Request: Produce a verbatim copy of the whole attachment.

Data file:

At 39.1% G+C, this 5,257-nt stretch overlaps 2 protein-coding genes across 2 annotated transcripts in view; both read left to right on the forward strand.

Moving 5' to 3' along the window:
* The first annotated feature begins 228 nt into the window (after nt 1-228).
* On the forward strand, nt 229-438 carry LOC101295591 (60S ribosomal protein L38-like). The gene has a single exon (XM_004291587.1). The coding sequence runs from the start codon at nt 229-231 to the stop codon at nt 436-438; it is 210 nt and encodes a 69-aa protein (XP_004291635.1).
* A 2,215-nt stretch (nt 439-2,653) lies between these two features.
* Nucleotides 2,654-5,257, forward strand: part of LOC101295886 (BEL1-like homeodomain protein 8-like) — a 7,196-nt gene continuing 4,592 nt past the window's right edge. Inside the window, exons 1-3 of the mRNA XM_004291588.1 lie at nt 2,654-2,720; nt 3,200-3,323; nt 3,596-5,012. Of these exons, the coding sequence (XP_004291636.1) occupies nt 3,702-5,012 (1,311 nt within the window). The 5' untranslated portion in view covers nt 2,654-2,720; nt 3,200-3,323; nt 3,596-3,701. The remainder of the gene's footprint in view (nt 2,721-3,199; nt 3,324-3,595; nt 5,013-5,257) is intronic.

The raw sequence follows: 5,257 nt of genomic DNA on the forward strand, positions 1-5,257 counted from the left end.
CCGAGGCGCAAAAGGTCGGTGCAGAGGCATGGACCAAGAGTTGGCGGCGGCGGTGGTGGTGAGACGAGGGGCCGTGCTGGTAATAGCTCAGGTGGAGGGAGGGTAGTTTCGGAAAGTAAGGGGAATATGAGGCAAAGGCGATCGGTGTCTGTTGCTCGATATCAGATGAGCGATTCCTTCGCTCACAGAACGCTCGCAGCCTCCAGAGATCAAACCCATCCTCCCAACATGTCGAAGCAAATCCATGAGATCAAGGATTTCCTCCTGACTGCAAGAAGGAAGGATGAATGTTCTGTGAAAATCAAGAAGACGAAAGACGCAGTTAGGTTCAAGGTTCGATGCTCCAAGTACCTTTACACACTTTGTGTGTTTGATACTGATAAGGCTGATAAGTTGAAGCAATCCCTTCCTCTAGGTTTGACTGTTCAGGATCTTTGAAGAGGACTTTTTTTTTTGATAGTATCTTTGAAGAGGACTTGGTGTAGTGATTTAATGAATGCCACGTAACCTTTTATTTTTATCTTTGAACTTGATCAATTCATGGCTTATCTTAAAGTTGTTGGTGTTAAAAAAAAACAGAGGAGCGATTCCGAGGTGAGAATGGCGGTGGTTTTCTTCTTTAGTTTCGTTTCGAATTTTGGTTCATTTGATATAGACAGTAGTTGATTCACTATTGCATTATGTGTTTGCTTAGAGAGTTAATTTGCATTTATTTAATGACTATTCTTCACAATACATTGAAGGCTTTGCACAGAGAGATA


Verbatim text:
At 39.1% G+C, this 5,257-nt stretch overlaps 2 protein-coding genes across 2 annotated transcripts in view; both read left to right on the forward strand.

Moving 5' to 3' along the window:
* The first annotated feature begins 228 nt into the window (after nt 1-228).
* On the forward strand, nt 229-438 carry LOC101295591 (60S ribosomal protein L38-like). The gene has a single exon (XM_004291587.1). The coding sequence runs from the start codon at nt 229-231 to the stop codon at nt 436-438; it is 210 nt and encodes a 69-aa protein (XP_004291635.1).
* A 2,215-nt stretch (nt 439-2,653) lies between these two features.
* Nucleotides 2,654-5,257, forward strand: part of LOC101295886 (BEL1-like homeodomain protein 8-like) — a 7,196-nt gene continuing 4,592 nt past the window's right edge. Inside the window, exons 1-3 of the mRNA XM_004291588.1 lie at nt 2,654-2,720; nt 3,200-3,323; nt 3,596-5,012. Of these exons, the coding sequence (XP_004291636.1) occupies nt 3,702-5,012 (1,311 nt within the window). The 5' untranslated portion in view covers nt 2,654-2,720; nt 3,200-3,323; nt 3,596-3,701. The remainder of the gene's footprint in view (nt 2,721-3,199; nt 3,324-3,595; nt 5,013-5,257) is intronic.

The raw sequence follows: 5,257 nt of genomic DNA on the forward strand, positions 1-5,257 counted from the left end.
CCGAGGCGCAAAAGGTCGGTGCAGAGGCATGGACCAAGAGTTGGCGGCGGCGGTGGTGGTGAGACGAGGGGCCGTGCTGGTAATAGCTCAGGTGGAGGGAGGGTAGTTTCGGAAAGTAAGGGGAATATGAGGCAAAGGCGATCGGTGTCTGTTGCTCGATATCAGATGAGCGATTCCTTCGCTCACAGAACGCTCGCAGCCTCCAGAGATCAAACCCATCCTCCCAACATGTCGAAGCAAATCCATGAGATCAAGGATTTCCTCCTGACTGCAAGAAGGAAGGATGAATGTTCTGTGAAAATCAAGAAGACGAAAGACGCAGTTAGGTTCAAGGTTCGATGCTCCAAGTACCTTTACACACTTTGTGTGTTTGATACTGATAAGGCTGATAAGTTGAAGCAATCCCTTCCTCTAGGTTTGACTGTTCAGGATCTTTGAAGAGGACTTTTTTTTTTGATAGTATCTTTGAAGAGGACTTGGTGTAGTGATTTAATGAATGCCACGTAACCTTTTATTTTTATCTTTGAACTTGATCAATTCATGGCTTATCTTAAAGTTGTTGGTGTTAAAAAAAAACAGAGGAGCGATTCCGAGGTGAGAATGGCGGTGGTTTTCTTCTTTAGTTTCGTTTCGAATTTTGGTTCATTTGATATAGACAGTAGTTGATTCACTATTGCATTATGTGTTTGCTTAGAGAGTTAATTTGCATTTATTTAATGACTATTCTTCACAATACATTGAAGGCTTTGCACAGAGAGATA